Comcast and the "curse" of "diversified holdings" companies $CMCSA

I was swapping thoughts back and forth with a few people on Comcast (disclosure: long) and the cable industry in general last night and thought I'd put some pen to paper.


The reason for the "thought swap" was (obviously) Comcast's recent bid to buy Sky, which is what I want to focus on here (I'll give some thoughts on Comcast's valuation at the end of this post if you're interested). The market reaction to the Sky bid has been awful: Comcast's shares were immediately down >5% on news of the bid, have declined >10% in the past month (and taken most of the cable sector down with it), and analysts and investors have been rushing to criticize / downgrade the company. The reaction certainly makes sense: investors wanted to see Comcast increase its leverage by increasing share buybacks, not take on debt to diversify out of their cable business and into a European satellite business. You can tell management was ready for this criticism: their 19 page acquisition deck included three "trust us; we have a good track record" slides (slides 14-16), and management has responded to the criticism by saying (this is my summary of their words) "you doubted us when we bought AT&T broadband and you doubted us when we bought NBC; both of those turned out great so trust us here".

As I read CMCSA’s arguments for why buying SKY made sense, I couldn't help but thinking of the Exor (disclosure: long) investor day. Slide 45 of their deck (plus a small supplemental deck) showed how companies owned by “diversified holdings’” companies tend to outperform markets over time, and the diversified holdings companies themselves tend to outperform their own holdings. 

Most of the peers on that slide tend to follow a broadly similar strategy: long term holdings of above average business combined with conservative debt levels. And this strategy isn’t completely unique to those holding companies: this Economist article (which Exor owns) mentions a bunch of controlled companies (including EXOR and Berkshire) and dives into how family-controlled companies tend to take longer term views of businesses, run with lower than average leverage, and outperform over time.
Anyway, you can probably tell where I’m going with this. Most investors (including me!) would prefer Comcast take their leverage levels up from their laughably low current levels (~2.2x) and use the proceeds to repurchase shares. Most of us see the Sky transaction as a distraction at best and a stepping stone to a value destructive overbid for Fox at worst. Those concerns are all real. But both Comcast’s business profile and their track record puts them squarely into the “Diversified Holdings” category (yes, they don't fit the exact definition, but I think they 100% fit the spirit / profile of one), and given the track record I’d guess it’s pretty unlikely they’d ever pursue an acquisition that actually resulted in a long term 10%+ hit to shareholder value (which is what the market is pricing in currently).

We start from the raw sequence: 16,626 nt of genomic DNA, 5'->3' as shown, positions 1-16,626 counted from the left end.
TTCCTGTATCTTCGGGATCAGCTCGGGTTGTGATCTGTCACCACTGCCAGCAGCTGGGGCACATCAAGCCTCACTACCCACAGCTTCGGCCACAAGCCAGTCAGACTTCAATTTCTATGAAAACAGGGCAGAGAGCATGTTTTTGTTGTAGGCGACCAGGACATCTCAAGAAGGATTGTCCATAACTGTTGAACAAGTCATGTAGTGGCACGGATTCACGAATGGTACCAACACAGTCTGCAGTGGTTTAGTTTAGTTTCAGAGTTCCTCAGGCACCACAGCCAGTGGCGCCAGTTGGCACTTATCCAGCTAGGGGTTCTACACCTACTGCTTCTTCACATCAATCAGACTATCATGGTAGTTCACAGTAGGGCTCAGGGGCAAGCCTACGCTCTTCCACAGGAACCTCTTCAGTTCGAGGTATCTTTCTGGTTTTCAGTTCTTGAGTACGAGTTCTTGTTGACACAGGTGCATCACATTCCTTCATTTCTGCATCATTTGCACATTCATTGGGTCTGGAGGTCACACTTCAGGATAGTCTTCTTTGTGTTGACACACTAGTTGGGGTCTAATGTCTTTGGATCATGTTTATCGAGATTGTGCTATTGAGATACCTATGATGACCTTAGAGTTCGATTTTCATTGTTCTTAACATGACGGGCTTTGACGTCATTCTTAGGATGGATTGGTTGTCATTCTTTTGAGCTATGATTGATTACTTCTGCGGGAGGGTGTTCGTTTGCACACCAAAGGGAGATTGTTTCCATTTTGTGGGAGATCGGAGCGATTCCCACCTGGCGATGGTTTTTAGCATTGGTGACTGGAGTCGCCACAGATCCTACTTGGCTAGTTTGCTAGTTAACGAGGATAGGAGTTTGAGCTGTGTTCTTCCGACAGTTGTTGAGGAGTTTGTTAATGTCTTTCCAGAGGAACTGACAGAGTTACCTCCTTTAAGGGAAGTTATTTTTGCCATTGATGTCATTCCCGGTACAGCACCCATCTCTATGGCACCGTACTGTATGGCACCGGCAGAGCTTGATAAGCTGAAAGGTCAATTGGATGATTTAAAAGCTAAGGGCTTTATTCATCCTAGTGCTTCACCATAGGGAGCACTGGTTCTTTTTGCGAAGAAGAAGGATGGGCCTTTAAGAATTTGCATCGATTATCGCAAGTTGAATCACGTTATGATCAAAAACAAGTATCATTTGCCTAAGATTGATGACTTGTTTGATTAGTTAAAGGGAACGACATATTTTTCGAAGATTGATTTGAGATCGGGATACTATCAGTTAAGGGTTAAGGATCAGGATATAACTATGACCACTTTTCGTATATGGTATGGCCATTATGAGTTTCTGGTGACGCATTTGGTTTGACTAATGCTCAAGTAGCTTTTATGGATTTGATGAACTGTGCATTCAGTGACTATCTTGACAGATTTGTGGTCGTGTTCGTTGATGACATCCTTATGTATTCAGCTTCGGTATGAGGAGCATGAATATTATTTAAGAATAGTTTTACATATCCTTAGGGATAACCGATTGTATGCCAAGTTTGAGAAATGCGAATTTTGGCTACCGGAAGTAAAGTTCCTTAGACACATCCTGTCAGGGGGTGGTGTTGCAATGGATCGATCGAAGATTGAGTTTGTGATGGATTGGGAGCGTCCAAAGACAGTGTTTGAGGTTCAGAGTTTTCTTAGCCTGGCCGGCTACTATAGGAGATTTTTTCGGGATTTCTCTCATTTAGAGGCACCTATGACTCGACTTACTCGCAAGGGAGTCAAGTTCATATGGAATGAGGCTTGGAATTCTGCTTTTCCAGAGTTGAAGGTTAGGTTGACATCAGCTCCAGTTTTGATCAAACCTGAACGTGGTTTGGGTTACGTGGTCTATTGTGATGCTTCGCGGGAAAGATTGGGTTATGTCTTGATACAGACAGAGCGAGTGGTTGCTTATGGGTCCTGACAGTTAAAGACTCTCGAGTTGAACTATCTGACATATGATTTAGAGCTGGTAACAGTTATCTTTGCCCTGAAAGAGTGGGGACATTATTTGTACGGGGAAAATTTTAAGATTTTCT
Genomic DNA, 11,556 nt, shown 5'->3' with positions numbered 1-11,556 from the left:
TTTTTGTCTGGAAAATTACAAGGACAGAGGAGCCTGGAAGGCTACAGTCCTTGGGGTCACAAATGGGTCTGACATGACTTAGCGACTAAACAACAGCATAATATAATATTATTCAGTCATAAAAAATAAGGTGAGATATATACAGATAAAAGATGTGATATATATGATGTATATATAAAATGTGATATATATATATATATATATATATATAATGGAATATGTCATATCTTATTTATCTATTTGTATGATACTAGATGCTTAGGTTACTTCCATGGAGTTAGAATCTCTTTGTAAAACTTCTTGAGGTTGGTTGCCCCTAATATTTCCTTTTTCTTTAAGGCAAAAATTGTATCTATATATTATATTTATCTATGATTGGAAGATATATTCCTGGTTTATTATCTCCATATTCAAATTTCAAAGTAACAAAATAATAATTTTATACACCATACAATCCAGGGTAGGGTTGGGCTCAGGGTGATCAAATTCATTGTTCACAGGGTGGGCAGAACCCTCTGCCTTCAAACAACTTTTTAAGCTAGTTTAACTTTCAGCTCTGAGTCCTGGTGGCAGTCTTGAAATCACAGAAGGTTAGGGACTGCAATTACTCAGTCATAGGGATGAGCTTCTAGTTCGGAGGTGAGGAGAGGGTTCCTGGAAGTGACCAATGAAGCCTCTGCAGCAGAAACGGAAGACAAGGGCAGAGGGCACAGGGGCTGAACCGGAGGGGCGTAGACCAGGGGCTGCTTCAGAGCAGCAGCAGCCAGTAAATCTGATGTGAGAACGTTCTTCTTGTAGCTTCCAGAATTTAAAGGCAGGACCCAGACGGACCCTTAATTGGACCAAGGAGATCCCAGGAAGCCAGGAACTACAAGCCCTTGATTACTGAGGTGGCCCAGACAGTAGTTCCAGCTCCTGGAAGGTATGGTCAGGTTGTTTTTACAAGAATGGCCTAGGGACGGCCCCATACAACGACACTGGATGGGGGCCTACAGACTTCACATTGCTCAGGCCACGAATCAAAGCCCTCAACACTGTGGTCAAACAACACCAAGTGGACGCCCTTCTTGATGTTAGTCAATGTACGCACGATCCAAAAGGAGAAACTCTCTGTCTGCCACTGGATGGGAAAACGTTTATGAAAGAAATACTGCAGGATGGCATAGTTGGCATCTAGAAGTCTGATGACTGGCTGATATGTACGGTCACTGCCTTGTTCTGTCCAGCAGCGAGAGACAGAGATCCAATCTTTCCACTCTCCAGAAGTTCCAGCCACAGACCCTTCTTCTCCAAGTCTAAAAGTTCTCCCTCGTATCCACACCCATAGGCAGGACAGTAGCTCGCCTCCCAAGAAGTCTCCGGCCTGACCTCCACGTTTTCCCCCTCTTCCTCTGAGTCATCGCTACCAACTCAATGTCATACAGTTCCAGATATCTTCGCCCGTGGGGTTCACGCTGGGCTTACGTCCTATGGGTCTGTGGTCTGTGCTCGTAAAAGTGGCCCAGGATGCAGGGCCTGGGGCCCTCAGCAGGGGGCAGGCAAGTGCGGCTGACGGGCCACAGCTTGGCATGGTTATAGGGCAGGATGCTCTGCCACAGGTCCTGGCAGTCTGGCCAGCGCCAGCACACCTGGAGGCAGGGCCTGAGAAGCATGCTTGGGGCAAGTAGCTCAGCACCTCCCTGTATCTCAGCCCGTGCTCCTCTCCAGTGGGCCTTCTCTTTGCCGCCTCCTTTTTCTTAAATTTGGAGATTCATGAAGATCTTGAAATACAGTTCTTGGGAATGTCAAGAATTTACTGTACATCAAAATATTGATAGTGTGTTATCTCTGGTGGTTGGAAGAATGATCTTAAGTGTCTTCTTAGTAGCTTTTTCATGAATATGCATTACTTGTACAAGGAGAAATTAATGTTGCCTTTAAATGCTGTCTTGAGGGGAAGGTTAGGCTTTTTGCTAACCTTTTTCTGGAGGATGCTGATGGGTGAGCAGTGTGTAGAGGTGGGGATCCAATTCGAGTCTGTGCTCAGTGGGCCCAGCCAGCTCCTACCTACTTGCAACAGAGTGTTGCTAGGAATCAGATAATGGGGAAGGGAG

You’ll note I titled this post “the curse of the diversified holdings company”. Why is that? Because it probably would be better for Comcast to drop the Sky bid and just pursue a levered buyback strategy (a la Charter, which I am long). Heck, Comcast management likes to point to the success of the NBC acquisition, but if you compare the NBC deal to the opportunity cost of pursuing a levered buyback of Comcast shares over the past decade the NBC acquisition was probably a dud. But part of what makes “diversified holdings” companies great over the long term seems to be their conservatism (their lack of leverage leads to fewer blow ups, and their long term vision makes them the buyer of choice for family sellers who are willing to sell at lower multiples to avoid having their company dismantled for a quick buck), and that conservatism does not mesh well with a levered buyback strategy. So the funny thing is that the very thing that would make these companies so attractive for a levered buyback strategy (great assets sold to them at nice prices) is also the thing that keeps them from pursuing “optimal” strategies that could juice returns. It makes you appreciate the beauty / genius of Berkshire a bit more: the company clearly could have done better with a bit more leverage over its history, but taking on more debt might have kept Buffett from getting his “conservative” reputation and may have prevented him from getting some of the really cheap deals from family sellers (or the "buyer of last resort" deals during the financial crisis).